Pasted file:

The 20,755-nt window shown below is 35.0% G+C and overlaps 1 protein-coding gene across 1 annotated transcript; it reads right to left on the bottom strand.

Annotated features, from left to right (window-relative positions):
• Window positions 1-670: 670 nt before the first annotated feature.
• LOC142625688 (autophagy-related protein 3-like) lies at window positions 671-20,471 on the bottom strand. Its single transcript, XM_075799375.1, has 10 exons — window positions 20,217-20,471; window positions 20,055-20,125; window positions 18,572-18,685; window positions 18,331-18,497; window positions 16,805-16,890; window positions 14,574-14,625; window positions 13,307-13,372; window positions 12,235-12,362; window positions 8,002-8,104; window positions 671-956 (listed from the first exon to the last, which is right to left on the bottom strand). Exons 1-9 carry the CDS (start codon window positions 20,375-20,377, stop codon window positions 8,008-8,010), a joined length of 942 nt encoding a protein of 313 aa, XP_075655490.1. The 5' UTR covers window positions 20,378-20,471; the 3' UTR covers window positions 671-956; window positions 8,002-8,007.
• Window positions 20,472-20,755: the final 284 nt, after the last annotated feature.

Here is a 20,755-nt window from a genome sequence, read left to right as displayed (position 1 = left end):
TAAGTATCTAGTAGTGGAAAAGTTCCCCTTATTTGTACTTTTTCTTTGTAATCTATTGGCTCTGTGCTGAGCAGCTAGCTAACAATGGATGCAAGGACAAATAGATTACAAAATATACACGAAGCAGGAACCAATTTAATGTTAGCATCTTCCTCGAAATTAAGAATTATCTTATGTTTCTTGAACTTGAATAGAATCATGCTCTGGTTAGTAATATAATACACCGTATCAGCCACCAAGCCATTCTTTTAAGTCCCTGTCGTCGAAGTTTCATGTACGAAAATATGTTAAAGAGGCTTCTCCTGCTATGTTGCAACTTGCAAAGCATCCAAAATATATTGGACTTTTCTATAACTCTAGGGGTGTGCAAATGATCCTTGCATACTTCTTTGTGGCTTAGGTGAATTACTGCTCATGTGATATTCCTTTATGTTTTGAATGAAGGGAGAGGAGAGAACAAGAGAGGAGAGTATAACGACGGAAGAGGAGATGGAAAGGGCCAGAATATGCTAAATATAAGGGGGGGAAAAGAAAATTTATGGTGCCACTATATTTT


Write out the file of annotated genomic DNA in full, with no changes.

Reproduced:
The 20,755-nt window shown below is 35.0% G+C and overlaps 1 protein-coding gene across 1 annotated transcript; it reads right to left on the bottom strand.

Annotated features, from left to right (window-relative positions):
• Window positions 1-670: 670 nt before the first annotated feature.
• LOC142625688 (autophagy-related protein 3-like) lies at window positions 671-20,471 on the bottom strand. Its single transcript, XM_075799375.1, has 10 exons — window positions 20,217-20,471; window positions 20,055-20,125; window positions 18,572-18,685; window positions 18,331-18,497; window positions 16,805-16,890; window positions 14,574-14,625; window positions 13,307-13,372; window positions 12,235-12,362; window positions 8,002-8,104; window positions 671-956 (listed from the first exon to the last, which is right to left on the bottom strand). Exons 1-9 carry the CDS (start codon window positions 20,375-20,377, stop codon window positions 8,008-8,010), a joined length of 942 nt encoding a protein of 313 aa, XP_075655490.1. The 5' UTR covers window positions 20,378-20,471; the 3' UTR covers window positions 671-956; window positions 8,002-8,007.
• Window positions 20,472-20,755: the final 284 nt, after the last annotated feature.

Here is a 20,755-nt window from a genome sequence, read left to right as displayed (position 1 = left end):
TAAGTATCTAGTAGTGGAAAAGTTCCCCTTATTTGTACTTTTTCTTTGTAATCTATTGGCTCTGTGCTGAGCAGCTAGCTAACAATGGATGCAAGGACAAATAGATTACAAAATATACACGAAGCAGGAACCAATTTAATGTTAGCATCTTCCTCGAAATTAAGAATTATCTTATGTTTCTTGAACTTGAATAGAATCATGCTCTGGTTAGTAATATAATACACCGTATCAGCCACCAAGCCATTCTTTTAAGTCCCTGTCGTCGAAGTTTCATGTACGAAAATATGTTAAAGAGGCTTCTCCTGCTATGTTGCAACTTGCAAAGCATCCAAAATATATTGGACTTTTCTATAACTCTAGGGGTGTGCAAATGATCCTTGCATACTTCTTTGTGGCTTAGGTGAATTACTGCTCATGTGATATTCCTTTATGTTTTGAATGAAGGGAGAGGAGAGAACAAGAGAGGAGAGTATAACGACGGAAGAGGAGATGGAAAGGGCCAGAATATGCTAAATATAAGGGGGGGAAAAGAAAATTTATGGTGCCACTATATTTT